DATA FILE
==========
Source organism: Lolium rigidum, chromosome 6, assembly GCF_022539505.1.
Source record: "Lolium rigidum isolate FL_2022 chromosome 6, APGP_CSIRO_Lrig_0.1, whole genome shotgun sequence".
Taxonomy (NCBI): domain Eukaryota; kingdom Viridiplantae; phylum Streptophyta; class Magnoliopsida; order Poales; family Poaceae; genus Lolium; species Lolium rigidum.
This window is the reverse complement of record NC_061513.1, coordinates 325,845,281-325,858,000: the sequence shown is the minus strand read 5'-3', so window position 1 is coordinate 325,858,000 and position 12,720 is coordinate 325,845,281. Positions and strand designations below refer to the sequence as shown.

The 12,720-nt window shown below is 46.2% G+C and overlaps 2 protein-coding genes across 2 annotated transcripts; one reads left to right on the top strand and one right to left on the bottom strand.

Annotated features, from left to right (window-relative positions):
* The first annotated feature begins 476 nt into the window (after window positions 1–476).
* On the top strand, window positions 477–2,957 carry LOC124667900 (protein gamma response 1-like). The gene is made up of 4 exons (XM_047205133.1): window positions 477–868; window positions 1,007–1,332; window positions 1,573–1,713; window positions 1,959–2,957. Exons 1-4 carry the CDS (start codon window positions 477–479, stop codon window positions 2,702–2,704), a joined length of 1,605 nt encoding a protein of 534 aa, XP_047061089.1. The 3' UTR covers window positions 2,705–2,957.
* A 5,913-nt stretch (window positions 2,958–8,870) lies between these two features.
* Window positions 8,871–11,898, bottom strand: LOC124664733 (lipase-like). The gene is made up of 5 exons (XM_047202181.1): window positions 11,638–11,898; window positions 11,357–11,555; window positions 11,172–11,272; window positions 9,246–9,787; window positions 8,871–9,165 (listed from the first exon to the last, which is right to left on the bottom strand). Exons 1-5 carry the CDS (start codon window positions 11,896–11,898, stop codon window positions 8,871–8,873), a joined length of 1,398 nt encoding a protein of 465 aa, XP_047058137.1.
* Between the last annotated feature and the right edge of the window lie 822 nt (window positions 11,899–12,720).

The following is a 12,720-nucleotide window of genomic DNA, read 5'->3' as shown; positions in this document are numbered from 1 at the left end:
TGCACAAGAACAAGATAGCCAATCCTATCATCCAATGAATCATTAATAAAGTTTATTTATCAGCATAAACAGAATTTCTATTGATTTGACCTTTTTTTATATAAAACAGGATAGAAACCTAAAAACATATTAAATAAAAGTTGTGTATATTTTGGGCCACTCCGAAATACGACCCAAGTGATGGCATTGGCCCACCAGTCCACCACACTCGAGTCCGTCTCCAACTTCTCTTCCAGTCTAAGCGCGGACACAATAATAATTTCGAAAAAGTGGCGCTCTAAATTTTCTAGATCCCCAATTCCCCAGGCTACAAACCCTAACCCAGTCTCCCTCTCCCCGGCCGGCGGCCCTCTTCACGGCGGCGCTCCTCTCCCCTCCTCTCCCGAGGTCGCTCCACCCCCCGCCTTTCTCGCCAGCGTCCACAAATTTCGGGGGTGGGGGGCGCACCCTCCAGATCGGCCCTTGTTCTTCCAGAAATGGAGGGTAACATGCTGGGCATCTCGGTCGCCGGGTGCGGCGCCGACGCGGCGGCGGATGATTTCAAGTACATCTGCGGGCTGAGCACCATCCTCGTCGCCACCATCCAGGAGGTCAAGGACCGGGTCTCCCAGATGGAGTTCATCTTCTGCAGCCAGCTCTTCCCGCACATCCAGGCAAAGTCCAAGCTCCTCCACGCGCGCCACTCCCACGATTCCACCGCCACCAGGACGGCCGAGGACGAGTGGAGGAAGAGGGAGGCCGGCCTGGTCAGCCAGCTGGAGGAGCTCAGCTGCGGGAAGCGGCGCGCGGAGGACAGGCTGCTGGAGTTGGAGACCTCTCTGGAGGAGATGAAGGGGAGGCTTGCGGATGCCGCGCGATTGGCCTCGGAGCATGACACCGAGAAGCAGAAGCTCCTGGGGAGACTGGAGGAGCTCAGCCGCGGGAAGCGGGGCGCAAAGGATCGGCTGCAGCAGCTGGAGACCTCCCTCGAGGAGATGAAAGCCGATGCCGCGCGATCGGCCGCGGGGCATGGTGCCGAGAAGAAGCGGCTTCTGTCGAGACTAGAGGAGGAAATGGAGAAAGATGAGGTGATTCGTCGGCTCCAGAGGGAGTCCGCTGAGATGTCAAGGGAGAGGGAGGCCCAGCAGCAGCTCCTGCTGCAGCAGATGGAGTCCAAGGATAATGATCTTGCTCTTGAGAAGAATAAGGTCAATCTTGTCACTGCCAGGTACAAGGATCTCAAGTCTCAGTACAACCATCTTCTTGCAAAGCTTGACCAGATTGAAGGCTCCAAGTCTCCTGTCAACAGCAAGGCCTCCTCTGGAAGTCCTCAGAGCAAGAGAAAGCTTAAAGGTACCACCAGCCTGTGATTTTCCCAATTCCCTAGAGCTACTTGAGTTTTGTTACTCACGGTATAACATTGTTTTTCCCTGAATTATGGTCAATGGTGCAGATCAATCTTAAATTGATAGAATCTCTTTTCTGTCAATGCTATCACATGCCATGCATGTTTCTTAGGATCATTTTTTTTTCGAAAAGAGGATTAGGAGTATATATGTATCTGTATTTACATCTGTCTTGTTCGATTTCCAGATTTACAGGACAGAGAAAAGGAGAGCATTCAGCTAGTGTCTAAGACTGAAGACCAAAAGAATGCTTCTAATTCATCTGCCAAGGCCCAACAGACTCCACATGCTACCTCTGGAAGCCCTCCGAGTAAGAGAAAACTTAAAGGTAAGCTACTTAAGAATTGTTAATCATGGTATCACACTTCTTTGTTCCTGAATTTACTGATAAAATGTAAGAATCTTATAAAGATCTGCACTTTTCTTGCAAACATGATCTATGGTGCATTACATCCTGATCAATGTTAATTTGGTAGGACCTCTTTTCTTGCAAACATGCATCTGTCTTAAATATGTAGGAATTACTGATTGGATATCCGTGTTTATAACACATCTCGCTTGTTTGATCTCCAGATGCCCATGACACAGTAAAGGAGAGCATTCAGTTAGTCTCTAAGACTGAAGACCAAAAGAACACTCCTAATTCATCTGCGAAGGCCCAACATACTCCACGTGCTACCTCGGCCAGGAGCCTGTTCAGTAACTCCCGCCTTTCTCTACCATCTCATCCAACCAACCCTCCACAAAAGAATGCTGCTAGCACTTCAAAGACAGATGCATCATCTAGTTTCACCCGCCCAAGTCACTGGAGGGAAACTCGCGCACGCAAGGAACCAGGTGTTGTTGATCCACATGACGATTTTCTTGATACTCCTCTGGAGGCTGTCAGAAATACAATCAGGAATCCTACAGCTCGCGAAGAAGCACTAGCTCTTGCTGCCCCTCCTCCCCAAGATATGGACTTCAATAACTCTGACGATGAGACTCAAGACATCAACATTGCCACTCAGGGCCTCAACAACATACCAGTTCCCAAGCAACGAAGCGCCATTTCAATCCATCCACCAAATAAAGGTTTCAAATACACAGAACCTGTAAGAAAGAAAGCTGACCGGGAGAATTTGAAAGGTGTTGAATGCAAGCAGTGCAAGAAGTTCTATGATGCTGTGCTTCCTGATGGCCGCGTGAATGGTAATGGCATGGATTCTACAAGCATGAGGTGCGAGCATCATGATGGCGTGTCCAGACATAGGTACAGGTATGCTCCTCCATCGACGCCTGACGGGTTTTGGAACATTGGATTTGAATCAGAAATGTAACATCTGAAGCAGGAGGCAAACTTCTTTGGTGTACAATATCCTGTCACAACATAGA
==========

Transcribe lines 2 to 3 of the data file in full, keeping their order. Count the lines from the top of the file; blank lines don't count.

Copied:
Source record: "Lolium rigidum isolate FL_2022 chromosome 6, APGP_CSIRO_Lrig_0.1, whole genome shotgun sequence".
Taxonomy (NCBI): domain Eukaryota; kingdom Viridiplantae; phylum Streptophyta; class Magnoliopsida; order Poales; family Poaceae; genus Lolium; species Lolium rigidum.